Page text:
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I have noticed Ruby behaves differently when working with 032 and 32. I once got syntax errors for having 032 instead of just 32 in my code. Can someone explain this to me? Or is there something really wrong with my code itself?

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We can explain why 032 is different than 32, but we can't explain why it was an error in your code unless you provide a sample with the problem. – the Tin Man Apr 11 '11 at 4:22
possible duplicate of What is a Illegal octal digit? – Andrew Grimm Apr 11 '11 at 6:54
up vote 9 down vote accepted

What you're seeing is 032 is an octal representation, and 32 is decimal:

>> 032 #=> 26
>> 32 #=> 32
>> "32".to_i(8) #=> 26
>> "32".to_i(10) #=> 32

And, just for completeness, you might need to deal with hexadecimal:

>> 0x32 #=> 50
>> "32".to_i(16) #=> 50

and binary:

>> 0b100000 #=> 32
>> 32.to_s(2) #=> "100000"
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When you have a zero in front of your number, Ruby interprets it as an octal(base 8 number).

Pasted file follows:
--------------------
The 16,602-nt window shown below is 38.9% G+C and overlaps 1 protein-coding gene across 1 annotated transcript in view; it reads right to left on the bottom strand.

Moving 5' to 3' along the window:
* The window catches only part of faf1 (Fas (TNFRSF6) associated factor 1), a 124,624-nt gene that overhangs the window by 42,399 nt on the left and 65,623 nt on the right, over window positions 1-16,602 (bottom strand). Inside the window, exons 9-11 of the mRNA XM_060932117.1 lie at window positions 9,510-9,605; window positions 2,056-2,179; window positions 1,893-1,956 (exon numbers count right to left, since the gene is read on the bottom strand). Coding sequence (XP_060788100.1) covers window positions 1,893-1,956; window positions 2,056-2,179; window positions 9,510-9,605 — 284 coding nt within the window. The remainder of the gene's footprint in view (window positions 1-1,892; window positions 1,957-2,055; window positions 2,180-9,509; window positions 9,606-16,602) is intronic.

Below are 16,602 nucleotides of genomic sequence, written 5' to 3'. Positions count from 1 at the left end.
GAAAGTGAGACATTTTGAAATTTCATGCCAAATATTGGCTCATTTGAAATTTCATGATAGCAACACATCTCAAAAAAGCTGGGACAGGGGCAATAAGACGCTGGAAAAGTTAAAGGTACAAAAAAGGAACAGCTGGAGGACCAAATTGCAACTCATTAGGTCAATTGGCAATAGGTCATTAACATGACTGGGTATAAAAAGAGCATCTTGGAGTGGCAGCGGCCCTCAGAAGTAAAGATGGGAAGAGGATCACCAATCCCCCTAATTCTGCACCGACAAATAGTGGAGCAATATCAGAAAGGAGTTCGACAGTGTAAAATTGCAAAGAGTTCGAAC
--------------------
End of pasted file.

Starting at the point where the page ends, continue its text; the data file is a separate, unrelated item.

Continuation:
You syntax error is probably something like this:

ruby-1.9.2-p136 :020 > 08
SyntaxError: (irb):20: Invalid octal digit
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That is, in a notation starting with 0, whenever you have 8 or 9, which should not appear in an octal representation, you get an error. – sawa Apr 11 '11 at 4:10

If you start a number with 0 (zero), ruby treats it as an octal, so you normally don't want the zero. You'll have to be more specific about the syntax error.

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i don't know about syntax errors, but when you prefix a number with zero it means it's octal (base-8)... so 032 is actually 26 in decimal

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